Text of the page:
Jeff Garr, CEO and Frank Zych, director of HR Services, HR Knowledge, Inc, suggest ten reasons companies are struggling with staffing issues in the current economy.
Over the next seven years, total employment in the US is projected to increase 10.1 percent, according to the Bureau of Labor Statistics, US Department of Labor. These projections show growth in service providing industries, which are proposedto add 14.6 million jobs primarily in the professional and business services and healthcare and social assistance sectors.
“Baby boomers” who are heading into retirement will need to be replaced, which will also create a significant number of job openings. It's projected that these vacancies will account for more than double the number of job openings due to economic growth.
How are companies going to handle the increased demand for qualified candidates when so many companies are struggling with staffing now? Why are these companies struggling? We've outlined the top ten reasons:
With the economic downturn, employers have been faced with a deluge of job applicants and the vast majority are not suited to those positions. Job seekers often reply to advertisements for jobs they do not want or are not qualified for, hoping the employer may have other opportunities. One of our clients received 348 replies to an advertisement for an administrative assistant within the first 24 hours of the ad's publication, which completely overwhelmed their ability to properly screen candidates.
Skilled people are still hard to find, even in this economy. Many positions go unfilled simply for a lack of qualified candidates, particularly in many skilled trades.
Fewer job changers:
When economic times are good, people will more readily resign from one position to take another with a different employer for the chance of getting ahead. Many people are much more risk averse in today’s economy, and would rather play it safe and stay with a current employer than risk a job move.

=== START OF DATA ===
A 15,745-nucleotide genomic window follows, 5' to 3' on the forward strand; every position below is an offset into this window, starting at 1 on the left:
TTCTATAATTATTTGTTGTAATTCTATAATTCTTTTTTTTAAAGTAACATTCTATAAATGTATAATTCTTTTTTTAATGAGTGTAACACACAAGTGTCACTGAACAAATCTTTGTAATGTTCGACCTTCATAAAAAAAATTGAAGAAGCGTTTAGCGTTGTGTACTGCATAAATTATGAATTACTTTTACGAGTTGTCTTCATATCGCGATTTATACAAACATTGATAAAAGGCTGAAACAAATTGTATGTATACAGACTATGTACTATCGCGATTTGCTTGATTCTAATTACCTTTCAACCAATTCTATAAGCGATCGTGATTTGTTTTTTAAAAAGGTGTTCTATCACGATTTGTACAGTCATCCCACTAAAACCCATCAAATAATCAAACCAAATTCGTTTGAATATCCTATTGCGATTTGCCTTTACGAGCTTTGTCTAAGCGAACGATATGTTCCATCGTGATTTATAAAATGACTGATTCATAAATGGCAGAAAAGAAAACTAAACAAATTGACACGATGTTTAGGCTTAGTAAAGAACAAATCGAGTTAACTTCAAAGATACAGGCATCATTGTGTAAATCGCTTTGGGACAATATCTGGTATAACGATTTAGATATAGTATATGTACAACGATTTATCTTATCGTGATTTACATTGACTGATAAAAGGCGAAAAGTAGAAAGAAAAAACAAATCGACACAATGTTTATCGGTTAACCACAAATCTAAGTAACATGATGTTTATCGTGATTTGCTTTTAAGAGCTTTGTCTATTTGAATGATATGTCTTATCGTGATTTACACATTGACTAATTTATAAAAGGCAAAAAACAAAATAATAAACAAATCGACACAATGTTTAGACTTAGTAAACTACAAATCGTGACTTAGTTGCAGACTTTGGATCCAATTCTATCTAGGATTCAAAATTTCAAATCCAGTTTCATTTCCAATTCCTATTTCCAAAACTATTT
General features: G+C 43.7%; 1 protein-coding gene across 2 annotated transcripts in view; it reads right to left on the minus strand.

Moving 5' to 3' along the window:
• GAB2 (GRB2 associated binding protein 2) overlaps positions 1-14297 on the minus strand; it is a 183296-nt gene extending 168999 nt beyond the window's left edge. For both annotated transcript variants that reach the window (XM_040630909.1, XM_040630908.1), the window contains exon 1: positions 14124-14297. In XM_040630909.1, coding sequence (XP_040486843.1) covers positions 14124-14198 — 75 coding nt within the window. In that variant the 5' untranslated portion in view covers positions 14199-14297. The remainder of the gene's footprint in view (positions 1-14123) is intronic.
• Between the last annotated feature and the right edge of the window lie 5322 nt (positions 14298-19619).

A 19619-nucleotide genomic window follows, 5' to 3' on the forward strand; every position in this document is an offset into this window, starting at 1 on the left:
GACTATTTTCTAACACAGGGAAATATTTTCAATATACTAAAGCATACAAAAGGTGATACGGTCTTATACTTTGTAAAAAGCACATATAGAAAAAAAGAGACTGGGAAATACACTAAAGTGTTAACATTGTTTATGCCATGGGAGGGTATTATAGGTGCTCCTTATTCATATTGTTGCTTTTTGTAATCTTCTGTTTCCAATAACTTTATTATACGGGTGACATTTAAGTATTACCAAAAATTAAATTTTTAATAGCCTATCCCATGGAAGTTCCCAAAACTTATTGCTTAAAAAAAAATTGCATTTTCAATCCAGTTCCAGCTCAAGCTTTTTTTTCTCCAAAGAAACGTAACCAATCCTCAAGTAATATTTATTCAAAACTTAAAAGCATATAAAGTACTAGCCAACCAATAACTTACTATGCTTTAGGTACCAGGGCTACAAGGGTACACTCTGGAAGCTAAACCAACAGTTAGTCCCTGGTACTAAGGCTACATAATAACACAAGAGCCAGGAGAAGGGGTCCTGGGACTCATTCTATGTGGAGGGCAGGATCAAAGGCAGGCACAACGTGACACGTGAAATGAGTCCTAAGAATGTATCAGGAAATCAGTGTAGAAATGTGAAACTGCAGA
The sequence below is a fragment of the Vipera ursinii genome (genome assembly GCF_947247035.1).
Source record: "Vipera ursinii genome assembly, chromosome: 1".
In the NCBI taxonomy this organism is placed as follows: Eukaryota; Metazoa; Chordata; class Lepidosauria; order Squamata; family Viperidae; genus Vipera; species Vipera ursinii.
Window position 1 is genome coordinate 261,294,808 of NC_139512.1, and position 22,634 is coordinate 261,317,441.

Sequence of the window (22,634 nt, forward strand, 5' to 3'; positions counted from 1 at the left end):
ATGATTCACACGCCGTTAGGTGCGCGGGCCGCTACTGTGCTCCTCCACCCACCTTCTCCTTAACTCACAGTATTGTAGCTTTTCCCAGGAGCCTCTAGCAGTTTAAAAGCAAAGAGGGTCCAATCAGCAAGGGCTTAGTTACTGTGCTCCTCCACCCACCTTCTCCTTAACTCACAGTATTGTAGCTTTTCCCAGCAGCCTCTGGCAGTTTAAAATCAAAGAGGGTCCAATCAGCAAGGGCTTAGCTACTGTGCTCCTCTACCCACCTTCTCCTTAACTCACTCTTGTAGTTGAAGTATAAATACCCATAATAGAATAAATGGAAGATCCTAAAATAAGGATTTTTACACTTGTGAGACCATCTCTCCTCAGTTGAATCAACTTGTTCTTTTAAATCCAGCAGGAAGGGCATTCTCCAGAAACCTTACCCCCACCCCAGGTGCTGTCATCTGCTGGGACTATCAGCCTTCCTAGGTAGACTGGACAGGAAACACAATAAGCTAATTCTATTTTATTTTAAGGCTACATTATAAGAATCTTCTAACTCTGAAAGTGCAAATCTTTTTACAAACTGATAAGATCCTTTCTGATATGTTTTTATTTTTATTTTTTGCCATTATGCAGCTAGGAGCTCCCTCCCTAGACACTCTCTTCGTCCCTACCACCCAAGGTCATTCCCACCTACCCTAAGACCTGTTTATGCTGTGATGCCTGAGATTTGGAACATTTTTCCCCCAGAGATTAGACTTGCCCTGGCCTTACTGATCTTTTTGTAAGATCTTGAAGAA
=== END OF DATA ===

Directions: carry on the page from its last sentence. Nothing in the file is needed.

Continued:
Benefits costs are soaring:
Benefits costs, specifically health insurance, increase by double digits annually. With the new federal health initiatives, there is even greater uncertainty for employers. An increasing number of employers are deciding to put off hiring or rely on temporary workers to avoid such uncertainty.
Increase in litigation by the unemployed:
When faced with the loss of employment and income, people are much more apt to seek legal redress than when jobs are plentiful. Across the nation, there has been a rise in class action lawsuits and other lawsuits filed by the unemployed for everything from age discrimination and sexual harassment to worker’s compensation claims for questionable injuries.
Unemployment benefits are becoming easier to get and last longer:
We are seeing anecdotal evidence that state unemployment claims are being approved at a much higher rate than before. It appears that the state does not want people in society with no means of income, so they are making it easier to collect unemployment benefits. We are also seeing these benefits extended for longer periods. This will inevitably result in an increase in employer unemployment taxes, at the state and federal level.
Reluctance to fill vacant positions causing increased employee stress: